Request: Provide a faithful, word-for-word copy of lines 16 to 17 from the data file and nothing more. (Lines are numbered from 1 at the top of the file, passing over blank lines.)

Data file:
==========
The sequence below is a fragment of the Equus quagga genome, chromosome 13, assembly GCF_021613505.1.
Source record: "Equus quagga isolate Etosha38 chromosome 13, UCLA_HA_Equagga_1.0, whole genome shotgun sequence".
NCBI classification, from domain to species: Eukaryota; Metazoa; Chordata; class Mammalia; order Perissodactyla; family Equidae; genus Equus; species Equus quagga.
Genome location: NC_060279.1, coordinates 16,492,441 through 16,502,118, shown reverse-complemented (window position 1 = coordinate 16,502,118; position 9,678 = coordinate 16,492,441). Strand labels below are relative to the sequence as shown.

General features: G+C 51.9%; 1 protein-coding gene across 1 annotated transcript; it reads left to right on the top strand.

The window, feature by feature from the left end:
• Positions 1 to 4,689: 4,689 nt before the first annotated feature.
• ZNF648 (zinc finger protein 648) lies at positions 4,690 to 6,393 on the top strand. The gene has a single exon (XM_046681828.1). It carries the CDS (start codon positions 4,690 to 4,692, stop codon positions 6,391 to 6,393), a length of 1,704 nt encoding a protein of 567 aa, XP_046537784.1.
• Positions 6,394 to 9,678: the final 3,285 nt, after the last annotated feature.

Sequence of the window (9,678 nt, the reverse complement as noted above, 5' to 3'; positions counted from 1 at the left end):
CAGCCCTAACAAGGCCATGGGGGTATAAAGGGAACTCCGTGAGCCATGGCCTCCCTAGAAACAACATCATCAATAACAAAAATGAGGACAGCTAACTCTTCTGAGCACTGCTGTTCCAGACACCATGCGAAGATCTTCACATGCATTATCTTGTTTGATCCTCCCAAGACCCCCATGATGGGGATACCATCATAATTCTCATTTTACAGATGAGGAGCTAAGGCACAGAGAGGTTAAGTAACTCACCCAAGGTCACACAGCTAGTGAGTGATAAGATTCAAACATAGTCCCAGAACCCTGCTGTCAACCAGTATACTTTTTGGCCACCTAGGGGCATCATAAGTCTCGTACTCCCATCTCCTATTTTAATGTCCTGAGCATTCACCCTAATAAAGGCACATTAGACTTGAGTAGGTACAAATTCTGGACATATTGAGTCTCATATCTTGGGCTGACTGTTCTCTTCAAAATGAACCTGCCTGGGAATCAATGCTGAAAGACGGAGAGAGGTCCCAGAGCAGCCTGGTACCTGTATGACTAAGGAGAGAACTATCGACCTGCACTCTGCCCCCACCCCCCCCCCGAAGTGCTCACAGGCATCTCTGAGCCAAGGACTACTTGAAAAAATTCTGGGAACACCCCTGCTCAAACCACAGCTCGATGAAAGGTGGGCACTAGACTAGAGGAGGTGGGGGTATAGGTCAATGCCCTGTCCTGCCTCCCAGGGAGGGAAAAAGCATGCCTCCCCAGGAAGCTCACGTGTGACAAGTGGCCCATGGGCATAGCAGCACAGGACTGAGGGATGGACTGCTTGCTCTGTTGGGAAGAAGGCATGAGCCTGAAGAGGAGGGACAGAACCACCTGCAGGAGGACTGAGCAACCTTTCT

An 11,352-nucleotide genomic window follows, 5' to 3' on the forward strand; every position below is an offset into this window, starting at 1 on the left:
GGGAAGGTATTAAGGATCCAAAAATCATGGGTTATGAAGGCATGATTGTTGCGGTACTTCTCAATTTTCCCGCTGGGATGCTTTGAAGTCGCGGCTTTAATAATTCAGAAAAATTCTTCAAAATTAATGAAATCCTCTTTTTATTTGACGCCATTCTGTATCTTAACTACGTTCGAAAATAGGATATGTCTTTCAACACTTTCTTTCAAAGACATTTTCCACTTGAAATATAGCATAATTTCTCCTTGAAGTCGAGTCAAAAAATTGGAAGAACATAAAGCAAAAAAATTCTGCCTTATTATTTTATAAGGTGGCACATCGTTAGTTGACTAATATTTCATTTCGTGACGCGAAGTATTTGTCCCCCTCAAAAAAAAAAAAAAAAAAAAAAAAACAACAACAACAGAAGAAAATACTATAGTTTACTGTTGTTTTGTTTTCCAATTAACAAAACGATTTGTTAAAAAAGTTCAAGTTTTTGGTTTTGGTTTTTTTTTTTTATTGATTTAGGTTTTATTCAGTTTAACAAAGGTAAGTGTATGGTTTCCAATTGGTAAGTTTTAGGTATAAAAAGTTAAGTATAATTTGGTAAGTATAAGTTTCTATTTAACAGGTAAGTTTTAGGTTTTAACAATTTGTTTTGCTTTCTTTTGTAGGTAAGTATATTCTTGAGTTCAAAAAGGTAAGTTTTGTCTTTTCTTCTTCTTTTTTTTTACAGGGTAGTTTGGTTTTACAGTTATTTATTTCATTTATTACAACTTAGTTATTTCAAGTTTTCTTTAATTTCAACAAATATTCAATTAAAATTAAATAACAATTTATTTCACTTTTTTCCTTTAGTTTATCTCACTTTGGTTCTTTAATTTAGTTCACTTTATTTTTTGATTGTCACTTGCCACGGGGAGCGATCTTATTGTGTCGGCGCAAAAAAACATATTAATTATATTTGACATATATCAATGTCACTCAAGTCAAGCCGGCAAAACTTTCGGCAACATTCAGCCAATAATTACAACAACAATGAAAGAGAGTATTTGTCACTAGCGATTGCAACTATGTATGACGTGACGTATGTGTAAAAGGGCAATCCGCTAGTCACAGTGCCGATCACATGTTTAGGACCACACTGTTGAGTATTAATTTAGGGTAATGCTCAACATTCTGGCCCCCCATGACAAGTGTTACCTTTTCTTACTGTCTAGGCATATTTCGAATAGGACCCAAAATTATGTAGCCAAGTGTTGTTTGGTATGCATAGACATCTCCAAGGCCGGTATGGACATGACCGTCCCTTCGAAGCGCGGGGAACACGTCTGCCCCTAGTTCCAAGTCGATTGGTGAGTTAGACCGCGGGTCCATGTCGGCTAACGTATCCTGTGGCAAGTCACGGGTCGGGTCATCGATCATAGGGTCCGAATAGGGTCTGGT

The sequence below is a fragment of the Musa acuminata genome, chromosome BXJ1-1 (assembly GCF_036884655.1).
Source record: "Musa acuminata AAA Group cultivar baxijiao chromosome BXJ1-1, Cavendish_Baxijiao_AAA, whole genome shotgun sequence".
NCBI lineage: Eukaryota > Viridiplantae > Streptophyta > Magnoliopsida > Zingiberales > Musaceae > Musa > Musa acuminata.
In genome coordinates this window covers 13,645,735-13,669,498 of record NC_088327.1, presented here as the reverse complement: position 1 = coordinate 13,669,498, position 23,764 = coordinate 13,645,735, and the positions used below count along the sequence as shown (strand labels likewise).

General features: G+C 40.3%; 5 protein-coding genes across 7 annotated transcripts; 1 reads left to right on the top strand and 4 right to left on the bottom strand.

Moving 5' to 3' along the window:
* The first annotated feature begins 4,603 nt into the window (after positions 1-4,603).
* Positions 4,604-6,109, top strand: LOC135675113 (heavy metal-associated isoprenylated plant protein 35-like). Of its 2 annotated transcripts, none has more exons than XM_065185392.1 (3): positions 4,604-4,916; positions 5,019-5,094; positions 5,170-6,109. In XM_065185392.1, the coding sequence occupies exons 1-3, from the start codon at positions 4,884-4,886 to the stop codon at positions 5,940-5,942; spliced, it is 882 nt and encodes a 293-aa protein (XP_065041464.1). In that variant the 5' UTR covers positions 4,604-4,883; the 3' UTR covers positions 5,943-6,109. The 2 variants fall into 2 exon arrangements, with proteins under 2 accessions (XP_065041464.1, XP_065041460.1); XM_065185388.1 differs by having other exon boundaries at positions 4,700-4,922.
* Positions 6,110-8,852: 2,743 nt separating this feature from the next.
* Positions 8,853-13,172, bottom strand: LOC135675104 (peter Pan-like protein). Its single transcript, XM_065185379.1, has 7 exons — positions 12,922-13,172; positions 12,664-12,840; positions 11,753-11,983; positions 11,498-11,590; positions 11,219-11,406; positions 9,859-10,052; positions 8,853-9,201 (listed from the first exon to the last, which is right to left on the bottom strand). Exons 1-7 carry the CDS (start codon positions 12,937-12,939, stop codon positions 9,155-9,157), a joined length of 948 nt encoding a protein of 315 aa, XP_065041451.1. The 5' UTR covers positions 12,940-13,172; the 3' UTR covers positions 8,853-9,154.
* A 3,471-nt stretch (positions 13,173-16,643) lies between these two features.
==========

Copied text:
NCBI lineage: Eukaryota > Viridiplantae > Streptophyta > Magnoliopsida > Zingiberales > Musaceae > Musa > Musa acuminata.
In genome coordinates this window covers 13,645,735-13,669,498 of record NC_088327.1, presented here as the reverse complement: position 1 = coordinate 13,669,498, position 23,764 = coordinate 13,645,735, and the positions used below count along the sequence as shown (strand labels likewise).